Winter weather brings increased road risks in Oregon, so slow down

By Alex Hasenstab (OPB)
Dec. 1, 2022 1 p.m.

When winter weather hits, car collisions increase. Snow, rain, fog and ice can cause slick roads and low visibility. Wind can down trees, creating hazards in the roadways. Oregon State Police public information officer Kyle Kennedy said drivers need to face the truth: They cannot drive the same speed in these weather conditions that they would on a typical day.

Cars head southbound on Highway 217 at Walker Road in Beaverton, Oregon, on Thursday, Dec. 15, 2016, following a snow storm.

Cars head southbound on Highway 217 at Walker Road in Beaverton, Ore., on Dec. 15, 2016, following a snow storm.

Nate Sjol / OPB


“We post our speeds on the highway, and those speeds are meant for optimal driving conditions,” Kennedy said.

But the moment hazards appear, drivers need to slow down to a speed that is appropriate for the conditions. Kennedy said someone operating a vehicle should be able to react to the unexpected, be it a car swerving in front of them or a fallen branch.


“Are you driving the speed that you can maneuver your vehicle around them or get on the brakes to stop before them?” Kennedy asks. " And if the answer is ‘no,’ you’re probably going too fast.”

The National Weather Service said winter weather systems will continue moving through Oregon into the weekend, with the Cascades, the Columbia River Gorge and Eastern Oregon potentially seeing quite a bit of snow.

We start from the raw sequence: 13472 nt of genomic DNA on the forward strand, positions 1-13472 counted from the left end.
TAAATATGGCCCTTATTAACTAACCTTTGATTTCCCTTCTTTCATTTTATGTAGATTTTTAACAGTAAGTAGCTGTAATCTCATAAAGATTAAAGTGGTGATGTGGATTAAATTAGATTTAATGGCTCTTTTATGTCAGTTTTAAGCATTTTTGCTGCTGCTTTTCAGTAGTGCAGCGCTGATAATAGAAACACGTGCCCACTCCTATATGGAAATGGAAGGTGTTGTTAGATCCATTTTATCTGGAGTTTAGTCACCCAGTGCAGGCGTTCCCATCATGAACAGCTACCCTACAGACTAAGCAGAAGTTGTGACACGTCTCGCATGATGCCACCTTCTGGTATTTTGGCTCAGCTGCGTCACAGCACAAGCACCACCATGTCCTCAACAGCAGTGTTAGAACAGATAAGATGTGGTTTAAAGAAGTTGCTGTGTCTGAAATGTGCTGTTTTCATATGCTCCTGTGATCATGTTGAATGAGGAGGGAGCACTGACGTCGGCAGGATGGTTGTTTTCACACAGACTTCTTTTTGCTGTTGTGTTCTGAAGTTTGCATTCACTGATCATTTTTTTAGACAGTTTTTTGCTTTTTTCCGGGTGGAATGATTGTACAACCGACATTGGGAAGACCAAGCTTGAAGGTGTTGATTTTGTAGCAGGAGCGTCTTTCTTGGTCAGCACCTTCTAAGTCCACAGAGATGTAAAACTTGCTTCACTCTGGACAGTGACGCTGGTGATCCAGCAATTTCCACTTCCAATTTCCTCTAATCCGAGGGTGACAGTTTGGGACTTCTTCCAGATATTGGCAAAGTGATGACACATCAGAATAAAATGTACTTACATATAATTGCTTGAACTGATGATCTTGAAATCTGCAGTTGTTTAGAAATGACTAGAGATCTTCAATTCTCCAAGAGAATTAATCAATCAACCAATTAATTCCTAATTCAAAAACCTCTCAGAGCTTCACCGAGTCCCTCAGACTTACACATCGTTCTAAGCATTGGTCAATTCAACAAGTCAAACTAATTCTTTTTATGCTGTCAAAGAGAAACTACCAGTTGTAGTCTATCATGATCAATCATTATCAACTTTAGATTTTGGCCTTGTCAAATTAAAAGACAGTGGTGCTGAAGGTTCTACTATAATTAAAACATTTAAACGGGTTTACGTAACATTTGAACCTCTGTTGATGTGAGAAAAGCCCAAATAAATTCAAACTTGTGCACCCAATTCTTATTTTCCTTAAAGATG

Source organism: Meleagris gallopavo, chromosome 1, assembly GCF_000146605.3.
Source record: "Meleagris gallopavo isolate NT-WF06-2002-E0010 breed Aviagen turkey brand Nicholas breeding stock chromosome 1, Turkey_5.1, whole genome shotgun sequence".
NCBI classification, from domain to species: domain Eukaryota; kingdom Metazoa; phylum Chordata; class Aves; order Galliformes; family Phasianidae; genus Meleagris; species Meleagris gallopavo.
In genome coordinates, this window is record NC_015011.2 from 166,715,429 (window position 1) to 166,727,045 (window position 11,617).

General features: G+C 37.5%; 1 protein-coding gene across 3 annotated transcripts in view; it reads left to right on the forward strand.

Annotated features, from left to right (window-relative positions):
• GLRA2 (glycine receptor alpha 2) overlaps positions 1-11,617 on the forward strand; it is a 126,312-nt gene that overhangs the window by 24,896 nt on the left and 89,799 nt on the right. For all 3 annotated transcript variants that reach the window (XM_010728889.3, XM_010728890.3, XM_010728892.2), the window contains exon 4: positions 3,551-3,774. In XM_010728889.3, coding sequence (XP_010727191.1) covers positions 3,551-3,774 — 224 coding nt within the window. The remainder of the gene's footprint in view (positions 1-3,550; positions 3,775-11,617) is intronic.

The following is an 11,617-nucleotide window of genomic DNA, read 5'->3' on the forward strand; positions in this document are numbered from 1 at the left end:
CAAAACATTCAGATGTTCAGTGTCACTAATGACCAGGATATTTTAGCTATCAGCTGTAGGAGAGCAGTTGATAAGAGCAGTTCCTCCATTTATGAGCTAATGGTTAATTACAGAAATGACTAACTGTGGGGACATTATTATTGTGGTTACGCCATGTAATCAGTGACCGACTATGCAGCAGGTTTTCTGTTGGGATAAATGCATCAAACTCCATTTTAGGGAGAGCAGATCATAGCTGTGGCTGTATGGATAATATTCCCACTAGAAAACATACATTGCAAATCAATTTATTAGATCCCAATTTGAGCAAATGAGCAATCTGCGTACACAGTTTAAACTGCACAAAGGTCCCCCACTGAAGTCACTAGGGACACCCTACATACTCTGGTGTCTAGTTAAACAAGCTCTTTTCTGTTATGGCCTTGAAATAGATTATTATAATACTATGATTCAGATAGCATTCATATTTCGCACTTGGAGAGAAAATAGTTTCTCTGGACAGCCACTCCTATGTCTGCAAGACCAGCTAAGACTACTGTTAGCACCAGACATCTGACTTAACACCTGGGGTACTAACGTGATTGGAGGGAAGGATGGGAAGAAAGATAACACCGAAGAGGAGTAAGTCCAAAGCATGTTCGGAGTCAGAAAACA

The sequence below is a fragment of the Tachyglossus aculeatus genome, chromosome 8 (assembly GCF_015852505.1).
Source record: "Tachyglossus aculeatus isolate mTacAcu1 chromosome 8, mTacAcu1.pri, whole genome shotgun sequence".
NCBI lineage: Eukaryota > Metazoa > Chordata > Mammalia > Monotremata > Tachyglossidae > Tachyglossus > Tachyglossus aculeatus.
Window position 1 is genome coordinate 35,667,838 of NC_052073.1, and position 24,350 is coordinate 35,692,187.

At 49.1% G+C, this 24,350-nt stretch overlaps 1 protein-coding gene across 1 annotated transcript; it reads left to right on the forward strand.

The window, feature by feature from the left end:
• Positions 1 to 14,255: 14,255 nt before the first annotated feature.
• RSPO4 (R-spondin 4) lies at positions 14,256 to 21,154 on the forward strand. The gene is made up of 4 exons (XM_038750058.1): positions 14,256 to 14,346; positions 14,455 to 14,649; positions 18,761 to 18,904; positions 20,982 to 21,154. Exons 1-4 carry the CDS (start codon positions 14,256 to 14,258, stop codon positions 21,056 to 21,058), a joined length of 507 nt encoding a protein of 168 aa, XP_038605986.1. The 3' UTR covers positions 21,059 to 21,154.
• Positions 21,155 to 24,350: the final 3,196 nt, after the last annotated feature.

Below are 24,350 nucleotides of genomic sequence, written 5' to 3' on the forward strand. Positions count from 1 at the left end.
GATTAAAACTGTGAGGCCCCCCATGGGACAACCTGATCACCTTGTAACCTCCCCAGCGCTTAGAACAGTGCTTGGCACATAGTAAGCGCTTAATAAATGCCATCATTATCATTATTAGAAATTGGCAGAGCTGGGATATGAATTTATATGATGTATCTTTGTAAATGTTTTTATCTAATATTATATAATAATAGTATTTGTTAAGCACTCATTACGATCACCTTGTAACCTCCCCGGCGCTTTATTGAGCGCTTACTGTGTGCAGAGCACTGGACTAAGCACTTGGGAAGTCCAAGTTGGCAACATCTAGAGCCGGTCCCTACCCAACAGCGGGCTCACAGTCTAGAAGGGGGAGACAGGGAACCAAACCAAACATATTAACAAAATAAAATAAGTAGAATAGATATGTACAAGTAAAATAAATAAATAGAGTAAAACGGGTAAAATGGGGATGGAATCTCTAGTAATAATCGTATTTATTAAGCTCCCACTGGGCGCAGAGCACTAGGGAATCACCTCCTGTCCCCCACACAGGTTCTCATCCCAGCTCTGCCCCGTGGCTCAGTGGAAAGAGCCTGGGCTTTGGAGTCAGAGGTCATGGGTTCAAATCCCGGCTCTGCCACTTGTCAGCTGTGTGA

Already this week, fog caused an accident on Interstate 5 near Albany, and winter weather and collisions triggered the closure on Interstate 84 in Eastern Oregon.

Ten-year data from the Oregon Department of Transportation shows October, November and December had the highest number of reported crashes, coinciding with the beginning of the rainy season. Nationally rain causes the most weather-related crashes, more than snow and ice combined.

“It’s a staple of Oregon, and yet when it comes along, we tend to drive at speeds that allow for hydroplaning and speeds that we are unable to control our vehicles when unexpected circumstances arise,” Kennedy said.

How slow is slow enough? Kennedy said it depends on how severe conditions are, and what condition your vehicle is in. But he says slowing down to as low as 15 mph, even on highways, would not be unreasonable in heavy snow or fog.

Additionally, Kennedy said people should check ahead of time to see what weather conditions they will face on their route, and consider staying home if conditions are bad. Drivers should make sure their vehicles are properly maintained and equipped for the weather, and they should have emergency supplies and proper clothes on hand in case they getting stranded on the road in bad weather.